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What was the Farmer’s Alliance?

The Farmers’ Alliance began around the year 1875, when farmers of the south began coming together to target local problems. By 1880, there were more than 4 million members. The problems that farmers faced included the falling prices on crops, increasing debt, and higher interest rates. The members wanted to free themselves from dependence on furnishing merchants, who kept many farmers in debt. They established stores, banks, processing plants, and many other facilities so they could be independent.




The Populists
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In 1880, the movement was pushed into a new phase, with the creation of a national political organization. They formed a third party, the People’s Party, and the members became known as Populists. The Populists approved an official set of principles and nominated candidates for the 1892 election. The party elected 3 governors, five senators, and ten congressmen. Most of the Populist leaders were middle class Protestants. The principles that leader set included: establishment of warehouse to deposit crops, abolition of national banks, end of absentee ownership of land, direct election of U.S senators, establishment of government operated postal savings banks, a graduated income tax, inflation of currency, lower tariffs, free silver (permitting silver to become, along with gold, the basis of the currency to expand the money supply), and the regulation and government ownership of railroads, telephones, and telegraphs.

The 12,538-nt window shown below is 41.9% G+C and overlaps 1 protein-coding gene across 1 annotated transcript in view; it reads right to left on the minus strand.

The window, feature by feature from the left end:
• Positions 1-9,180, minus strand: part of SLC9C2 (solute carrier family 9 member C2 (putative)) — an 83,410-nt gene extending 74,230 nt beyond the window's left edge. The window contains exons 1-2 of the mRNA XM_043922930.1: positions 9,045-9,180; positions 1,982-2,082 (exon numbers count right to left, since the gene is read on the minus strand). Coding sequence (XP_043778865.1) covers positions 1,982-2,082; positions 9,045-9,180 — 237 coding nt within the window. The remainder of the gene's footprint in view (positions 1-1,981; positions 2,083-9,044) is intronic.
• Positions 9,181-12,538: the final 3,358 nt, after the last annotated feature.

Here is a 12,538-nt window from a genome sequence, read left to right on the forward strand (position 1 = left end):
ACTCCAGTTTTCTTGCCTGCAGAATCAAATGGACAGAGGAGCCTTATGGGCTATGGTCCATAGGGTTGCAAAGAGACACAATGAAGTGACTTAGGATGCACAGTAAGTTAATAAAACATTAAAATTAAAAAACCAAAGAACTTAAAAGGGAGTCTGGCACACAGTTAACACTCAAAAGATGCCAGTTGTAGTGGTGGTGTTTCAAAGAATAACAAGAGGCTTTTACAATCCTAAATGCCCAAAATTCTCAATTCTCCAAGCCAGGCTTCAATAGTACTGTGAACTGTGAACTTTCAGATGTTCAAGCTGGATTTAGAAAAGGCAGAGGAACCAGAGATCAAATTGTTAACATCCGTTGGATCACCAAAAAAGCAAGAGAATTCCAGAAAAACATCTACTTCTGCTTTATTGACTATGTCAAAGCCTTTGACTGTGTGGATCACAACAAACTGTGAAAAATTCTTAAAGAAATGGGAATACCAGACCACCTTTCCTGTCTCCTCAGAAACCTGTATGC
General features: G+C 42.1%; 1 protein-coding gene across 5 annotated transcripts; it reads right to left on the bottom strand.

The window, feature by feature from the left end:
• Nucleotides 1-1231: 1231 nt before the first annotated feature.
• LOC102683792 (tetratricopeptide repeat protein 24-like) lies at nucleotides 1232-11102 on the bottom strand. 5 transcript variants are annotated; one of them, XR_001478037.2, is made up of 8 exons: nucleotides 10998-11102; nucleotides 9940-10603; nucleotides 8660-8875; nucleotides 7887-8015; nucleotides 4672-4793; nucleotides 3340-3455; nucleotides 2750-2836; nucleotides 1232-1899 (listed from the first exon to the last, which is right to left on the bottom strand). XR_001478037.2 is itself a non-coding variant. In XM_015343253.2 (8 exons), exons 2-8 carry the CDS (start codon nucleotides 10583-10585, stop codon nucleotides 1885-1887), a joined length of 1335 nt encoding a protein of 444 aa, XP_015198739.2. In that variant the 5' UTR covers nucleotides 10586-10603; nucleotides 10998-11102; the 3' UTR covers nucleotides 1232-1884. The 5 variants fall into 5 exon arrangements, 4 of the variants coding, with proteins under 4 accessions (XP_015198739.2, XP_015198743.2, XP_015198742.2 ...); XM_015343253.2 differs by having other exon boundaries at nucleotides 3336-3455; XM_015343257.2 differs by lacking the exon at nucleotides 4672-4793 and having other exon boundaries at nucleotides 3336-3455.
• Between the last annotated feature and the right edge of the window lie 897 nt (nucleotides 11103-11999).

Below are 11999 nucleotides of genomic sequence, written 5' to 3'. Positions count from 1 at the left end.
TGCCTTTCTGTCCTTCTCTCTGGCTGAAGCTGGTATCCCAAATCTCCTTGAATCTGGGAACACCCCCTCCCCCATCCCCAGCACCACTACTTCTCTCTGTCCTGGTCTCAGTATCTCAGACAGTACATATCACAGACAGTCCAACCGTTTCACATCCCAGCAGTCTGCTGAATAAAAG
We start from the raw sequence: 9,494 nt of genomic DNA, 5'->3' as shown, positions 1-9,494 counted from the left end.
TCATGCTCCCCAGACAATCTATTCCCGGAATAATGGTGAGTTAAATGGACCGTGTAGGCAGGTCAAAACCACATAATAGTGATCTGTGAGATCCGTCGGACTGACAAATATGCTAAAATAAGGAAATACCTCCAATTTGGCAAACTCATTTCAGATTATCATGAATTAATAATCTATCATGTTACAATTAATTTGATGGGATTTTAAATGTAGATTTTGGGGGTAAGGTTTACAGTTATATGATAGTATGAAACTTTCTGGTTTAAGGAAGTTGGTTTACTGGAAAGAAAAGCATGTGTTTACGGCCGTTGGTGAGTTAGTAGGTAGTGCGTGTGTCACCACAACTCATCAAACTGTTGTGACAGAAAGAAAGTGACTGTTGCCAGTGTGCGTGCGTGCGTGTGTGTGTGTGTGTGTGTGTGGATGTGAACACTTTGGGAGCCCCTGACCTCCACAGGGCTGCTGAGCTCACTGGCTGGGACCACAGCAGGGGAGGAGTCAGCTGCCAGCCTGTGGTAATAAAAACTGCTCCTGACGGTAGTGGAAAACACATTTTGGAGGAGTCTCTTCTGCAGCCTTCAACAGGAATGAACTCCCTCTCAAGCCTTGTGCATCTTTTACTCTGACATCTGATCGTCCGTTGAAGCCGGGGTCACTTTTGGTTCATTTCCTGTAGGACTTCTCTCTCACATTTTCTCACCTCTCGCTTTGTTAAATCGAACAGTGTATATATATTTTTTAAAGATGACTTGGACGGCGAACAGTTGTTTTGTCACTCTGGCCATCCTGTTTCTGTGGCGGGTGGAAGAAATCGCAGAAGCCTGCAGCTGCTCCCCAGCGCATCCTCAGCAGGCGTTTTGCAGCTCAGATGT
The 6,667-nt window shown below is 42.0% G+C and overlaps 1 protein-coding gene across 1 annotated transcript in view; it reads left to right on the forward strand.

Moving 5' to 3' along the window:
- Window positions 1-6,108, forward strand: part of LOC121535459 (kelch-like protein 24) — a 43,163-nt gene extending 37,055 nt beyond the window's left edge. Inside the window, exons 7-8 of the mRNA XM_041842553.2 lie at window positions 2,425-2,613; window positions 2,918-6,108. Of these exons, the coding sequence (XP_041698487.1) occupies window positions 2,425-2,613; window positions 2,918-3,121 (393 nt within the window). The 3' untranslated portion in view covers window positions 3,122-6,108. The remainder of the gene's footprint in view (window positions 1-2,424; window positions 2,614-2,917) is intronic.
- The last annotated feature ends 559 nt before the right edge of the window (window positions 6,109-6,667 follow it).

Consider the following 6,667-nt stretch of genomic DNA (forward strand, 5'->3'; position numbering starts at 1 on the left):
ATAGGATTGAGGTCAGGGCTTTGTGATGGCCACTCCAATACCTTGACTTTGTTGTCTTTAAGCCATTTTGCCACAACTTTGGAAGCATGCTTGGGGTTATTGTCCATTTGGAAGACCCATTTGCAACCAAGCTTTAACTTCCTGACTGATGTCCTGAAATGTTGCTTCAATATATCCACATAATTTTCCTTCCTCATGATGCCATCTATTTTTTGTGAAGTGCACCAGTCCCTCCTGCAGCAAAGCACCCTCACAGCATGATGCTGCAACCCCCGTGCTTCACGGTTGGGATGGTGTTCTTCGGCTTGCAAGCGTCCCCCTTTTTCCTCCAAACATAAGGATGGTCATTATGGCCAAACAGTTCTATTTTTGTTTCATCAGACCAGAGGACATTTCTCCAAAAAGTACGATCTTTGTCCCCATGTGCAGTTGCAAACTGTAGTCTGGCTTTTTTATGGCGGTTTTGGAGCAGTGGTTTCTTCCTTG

Women and the Farmers’ Alliance

Women were very involved with the Farmer’s Alliance. They were full voting members, held offices, and served as lecturers. This stood in contrast to virtually every other major institution in American life. One of the Alliance’s goals was to extend the vote to women all over the country. By 1980, 250,000 women had enrolled in the Farmer's Alliance.